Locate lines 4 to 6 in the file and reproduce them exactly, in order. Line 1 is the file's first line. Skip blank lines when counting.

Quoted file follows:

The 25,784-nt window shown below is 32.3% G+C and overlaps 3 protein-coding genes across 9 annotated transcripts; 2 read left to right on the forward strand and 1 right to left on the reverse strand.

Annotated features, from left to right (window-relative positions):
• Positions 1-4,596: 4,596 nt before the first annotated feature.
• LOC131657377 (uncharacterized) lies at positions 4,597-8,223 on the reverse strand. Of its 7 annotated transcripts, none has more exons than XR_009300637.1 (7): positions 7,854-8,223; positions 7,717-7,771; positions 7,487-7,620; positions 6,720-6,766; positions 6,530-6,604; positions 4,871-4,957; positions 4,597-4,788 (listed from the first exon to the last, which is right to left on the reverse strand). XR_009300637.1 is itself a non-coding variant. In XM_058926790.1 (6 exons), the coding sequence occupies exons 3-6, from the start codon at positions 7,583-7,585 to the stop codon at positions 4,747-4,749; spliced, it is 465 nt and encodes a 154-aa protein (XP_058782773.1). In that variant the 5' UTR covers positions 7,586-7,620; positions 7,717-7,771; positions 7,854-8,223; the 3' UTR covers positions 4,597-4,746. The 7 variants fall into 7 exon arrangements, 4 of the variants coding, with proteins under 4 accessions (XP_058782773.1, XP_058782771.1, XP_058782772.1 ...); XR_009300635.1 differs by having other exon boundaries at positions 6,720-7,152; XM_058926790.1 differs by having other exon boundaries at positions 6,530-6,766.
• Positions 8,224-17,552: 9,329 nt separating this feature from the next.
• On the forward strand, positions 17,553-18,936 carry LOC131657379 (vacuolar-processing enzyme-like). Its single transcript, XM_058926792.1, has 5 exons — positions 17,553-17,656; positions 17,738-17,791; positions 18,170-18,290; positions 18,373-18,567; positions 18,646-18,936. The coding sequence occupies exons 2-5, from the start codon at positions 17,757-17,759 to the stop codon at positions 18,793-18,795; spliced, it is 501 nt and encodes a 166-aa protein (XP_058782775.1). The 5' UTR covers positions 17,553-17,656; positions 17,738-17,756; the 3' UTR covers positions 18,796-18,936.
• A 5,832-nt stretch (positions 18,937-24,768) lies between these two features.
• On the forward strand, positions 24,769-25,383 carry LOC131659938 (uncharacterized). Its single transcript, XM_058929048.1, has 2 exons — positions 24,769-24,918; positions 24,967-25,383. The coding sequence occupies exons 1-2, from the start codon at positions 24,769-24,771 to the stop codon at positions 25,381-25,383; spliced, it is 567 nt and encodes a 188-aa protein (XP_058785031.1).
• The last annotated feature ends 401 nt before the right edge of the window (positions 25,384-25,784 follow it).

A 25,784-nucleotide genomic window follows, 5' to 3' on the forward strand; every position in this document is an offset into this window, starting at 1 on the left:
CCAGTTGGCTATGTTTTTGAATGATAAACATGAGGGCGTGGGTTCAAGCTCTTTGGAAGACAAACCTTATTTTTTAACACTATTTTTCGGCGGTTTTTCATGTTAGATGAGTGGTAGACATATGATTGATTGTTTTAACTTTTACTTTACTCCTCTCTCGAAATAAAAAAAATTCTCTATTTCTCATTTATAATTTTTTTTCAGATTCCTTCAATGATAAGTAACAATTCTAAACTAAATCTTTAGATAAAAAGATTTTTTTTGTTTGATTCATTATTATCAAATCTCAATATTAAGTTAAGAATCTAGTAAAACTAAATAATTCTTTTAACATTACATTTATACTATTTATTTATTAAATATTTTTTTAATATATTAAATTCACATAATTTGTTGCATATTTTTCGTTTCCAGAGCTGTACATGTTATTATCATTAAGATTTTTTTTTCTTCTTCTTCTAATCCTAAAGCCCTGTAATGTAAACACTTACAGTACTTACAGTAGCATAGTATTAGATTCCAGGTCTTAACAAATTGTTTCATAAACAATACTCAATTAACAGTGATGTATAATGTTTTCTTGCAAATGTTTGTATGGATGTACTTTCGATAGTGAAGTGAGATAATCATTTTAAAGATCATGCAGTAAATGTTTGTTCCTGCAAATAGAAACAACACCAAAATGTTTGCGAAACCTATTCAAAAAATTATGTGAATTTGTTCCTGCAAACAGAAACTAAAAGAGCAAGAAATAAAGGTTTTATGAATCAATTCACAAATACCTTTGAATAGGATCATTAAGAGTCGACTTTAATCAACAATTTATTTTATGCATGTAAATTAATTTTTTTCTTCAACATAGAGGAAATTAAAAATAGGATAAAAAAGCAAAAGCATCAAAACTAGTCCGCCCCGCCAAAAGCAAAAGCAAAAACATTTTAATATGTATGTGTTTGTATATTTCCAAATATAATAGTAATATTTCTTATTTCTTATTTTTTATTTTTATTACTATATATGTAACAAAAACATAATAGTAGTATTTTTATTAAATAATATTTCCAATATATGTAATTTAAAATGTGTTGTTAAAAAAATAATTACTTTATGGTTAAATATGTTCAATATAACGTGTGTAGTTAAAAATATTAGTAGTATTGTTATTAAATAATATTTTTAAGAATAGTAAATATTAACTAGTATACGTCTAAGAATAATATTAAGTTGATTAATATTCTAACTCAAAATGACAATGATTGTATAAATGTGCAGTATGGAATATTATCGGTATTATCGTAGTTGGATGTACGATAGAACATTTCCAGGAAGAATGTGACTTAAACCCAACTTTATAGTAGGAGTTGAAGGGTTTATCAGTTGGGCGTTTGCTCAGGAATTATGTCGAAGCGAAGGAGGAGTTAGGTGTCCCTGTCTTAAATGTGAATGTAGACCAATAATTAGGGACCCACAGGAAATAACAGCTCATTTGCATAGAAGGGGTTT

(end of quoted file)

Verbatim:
• LOC131657377 (uncharacterized) lies at positions 4,597-8,223 on the reverse strand. Of its 7 annotated transcripts, none has more exons than XR_009300637.1 (7): positions 7,854-8,223; positions 7,717-7,771; positions 7,487-7,620; positions 6,720-6,766; positions 6,530-6,604; positions 4,871-4,957; positions 4,597-4,788 (listed from the first exon to the last, which is right to left on the reverse strand). XR_009300637.1 is itself a non-coding variant. In XM_058926790.1 (6 exons), the coding sequence occupies exons 3-6, from the start codon at positions 7,583-7,585 to the stop codon at positions 4,747-4,749; spliced, it is 465 nt and encodes a 154-aa protein (XP_058782773.1). In that variant the 5' UTR covers positions 7,586-7,620; positions 7,717-7,771; positions 7,854-8,223; the 3' UTR covers positions 4,597-4,746. The 7 variants fall into 7 exon arrangements, 4 of the variants coding, with proteins under 4 accessions (XP_058782773.1, XP_058782771.1, XP_058782772.1 ...); XR_009300635.1 differs by having other exon boundaries at positions 6,720-7,152; XM_058926790.1 differs by having other exon boundaries at positions 6,530-6,766.
• Positions 8,224-17,552: 9,329 nt separating this feature from the next.
• On the forward strand, positions 17,553-18,936 carry LOC131657379 (vacuolar-processing enzyme-like). Its single transcript, XM_058926792.1, has 5 exons — positions 17,553-17,656; positions 17,738-17,791; positions 18,170-18,290; positions 18,373-18,567; positions 18,646-18,936. The coding sequence occupies exons 2-5, from the start codon at positions 17,757-17,759 to the stop codon at positions 18,793-18,795; spliced, it is 501 nt and encodes a 166-aa protein (XP_058782775.1). The 5' UTR covers positions 17,553-17,656; positions 17,738-17,756; the 3' UTR covers positions 18,796-18,936.